I have a car, and I pay car tax that, in theory at least, pays for the roads that I drive on. I can don my driver’s gloves, expensive sun-glasses and cool-looking cap and motor anywhere on the road network in the UK—and Europe for that matter—for no extra charge, or most of it anyway. There are some toll roads where I need to pay extra. I don't have to use these as they are alternative routes, but it usually saves a large amount of time and hassle when I do.
I have been doing a small amount of research on the latest Adobe/Microsoft tussle, as brought to my notice by Matt Barton’s blog entry (thanks Matt).
The first thing I found slightly frustrating was trying to obtain suitably unbiased material on the matter. The precise nature of the discussions Adobe and Microsoft had do not seem to be in the public domain anywhere, nor is the precise nature of Adobe’s gripe. The only party “in the know” to have publicised this is Microsoft, and they have obviously put such a large amount of spin on this that their ball is going around in circles. Adobe are remaining tight lipped. Therefore, while the following is based on the digging I have done, a large amount of guesswork has gone into it.
I have, in a past incarnation, worked with Microsoft’s Office products closely in a professional scenario. To this end, I was subscribed to an electronic newsletter then called “Woody’s Office Watch”, and now simply “Office Watch”. This is run as a newsletter for users of Microsoft’s Office Suite, but it is independant and not affiliated with Microsoft in any way. In fact, they have no problems laying into Microsoft hard when the boys in Seattle mess up and inconvenience their users.
The showers of April have died away. As spring matures, the song birds greet the mornings of May with their music and I find that it is once again time to hand in my report on events regarding free software. This consists of the usual conglomeration of occurrences that I have noticed, think important, or which simply take my fancy.
For this last month, these consist of:
As the March Hare sprang from the ground to frolic in the newfound warm weather of the spring season (here in the North), the free software world continued its steady but rapid advancement in the information technology landscape. Meanwhile, waiting in the corner is yours truly, glancing occasionally at the media ready to report on events that I personally think are interesting and feel like including here. In the month of March that consisted of:
On the 9th of March, IBM DeveloperWorks held a technical meeting at their Bedfont Lakes office in London. I was sent an invitation and—due to the fact it sounded interesting, was free, and they were supplying lunch—I decided to tag along.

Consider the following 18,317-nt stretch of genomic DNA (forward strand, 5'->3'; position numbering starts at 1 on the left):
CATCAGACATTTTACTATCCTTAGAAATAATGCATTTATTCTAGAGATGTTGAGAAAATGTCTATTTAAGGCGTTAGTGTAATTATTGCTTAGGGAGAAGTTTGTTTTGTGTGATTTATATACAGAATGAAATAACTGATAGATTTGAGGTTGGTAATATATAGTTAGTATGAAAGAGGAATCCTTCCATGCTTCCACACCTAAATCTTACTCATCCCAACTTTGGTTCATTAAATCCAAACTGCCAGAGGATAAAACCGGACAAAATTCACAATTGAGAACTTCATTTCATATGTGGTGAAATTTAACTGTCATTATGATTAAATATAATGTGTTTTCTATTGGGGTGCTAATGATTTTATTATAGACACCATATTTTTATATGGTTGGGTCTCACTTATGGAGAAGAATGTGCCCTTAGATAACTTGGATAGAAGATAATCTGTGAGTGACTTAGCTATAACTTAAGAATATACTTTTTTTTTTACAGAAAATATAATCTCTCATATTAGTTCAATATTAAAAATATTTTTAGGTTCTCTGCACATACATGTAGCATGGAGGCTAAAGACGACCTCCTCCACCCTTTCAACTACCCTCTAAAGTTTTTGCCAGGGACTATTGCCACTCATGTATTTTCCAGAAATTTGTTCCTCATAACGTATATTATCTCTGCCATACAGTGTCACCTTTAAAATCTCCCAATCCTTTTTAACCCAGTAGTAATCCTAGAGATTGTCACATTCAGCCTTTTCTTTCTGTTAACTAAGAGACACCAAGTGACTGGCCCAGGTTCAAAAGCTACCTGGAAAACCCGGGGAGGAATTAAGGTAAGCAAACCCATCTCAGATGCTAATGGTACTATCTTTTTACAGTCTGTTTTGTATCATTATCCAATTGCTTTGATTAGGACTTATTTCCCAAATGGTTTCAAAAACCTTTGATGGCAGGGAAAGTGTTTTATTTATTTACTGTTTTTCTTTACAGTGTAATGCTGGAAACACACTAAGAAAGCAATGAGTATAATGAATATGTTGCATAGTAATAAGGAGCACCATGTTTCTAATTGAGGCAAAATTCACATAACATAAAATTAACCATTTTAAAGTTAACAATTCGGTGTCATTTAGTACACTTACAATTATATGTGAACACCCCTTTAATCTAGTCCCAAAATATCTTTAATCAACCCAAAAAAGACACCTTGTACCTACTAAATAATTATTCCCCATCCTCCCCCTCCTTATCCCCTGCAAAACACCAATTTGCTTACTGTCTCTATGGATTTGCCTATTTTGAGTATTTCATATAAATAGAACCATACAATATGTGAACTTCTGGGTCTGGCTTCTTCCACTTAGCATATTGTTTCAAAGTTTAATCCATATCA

The day starts
February saw many free software events come to pass. These included: two major conferences, one on each side of the Atlantic; the surfacing of a couple of solutions for permitting composite window effects to use video acceleration; the adoption of free software in a number of scenarios; a new release of an old secure friend; the incremental launch of a distribution; and more. The main events are summarized as:
Lately, I’ve been hearing more and more about Microsoft’s efforts on furthering what I believe they call the “Office User Experience”. This got me thinking. Doesn’t Microsoft have a near monopoly on office software at the moment? OK—There are other offerings out there—but do they warrant the massive expenditure MS is putting out on promoting this? Then it dawned on me. They must be panicking about OpenOffice.org and are doing what they can to prevent an exodus.
With that in mind, let me give some examples and my personal thoughts on the issue...
An advantage to free software is that it is an environment where competition can thrive, choice is always available and different solutions exist for the same problem. However, it’s also fair to say that free software is disadvantaged where competition breeds, choices are forced on unsuspecting users and diverse technologies fight each other.
Everyone likes pretty pictures. The newsagent’s stand is now crowded with glossy magazines, roadside advertisements glare out at you as you drive along the freeway, you see a wondrous mosaic as you look at all the packaging on supermarket shelves. Television long ago replaced the radio as standard home entertainment and the fact that you cannot judge a book by its cover doesn’t prevent the vast majority of the human population from doing so. The same applies to computers now.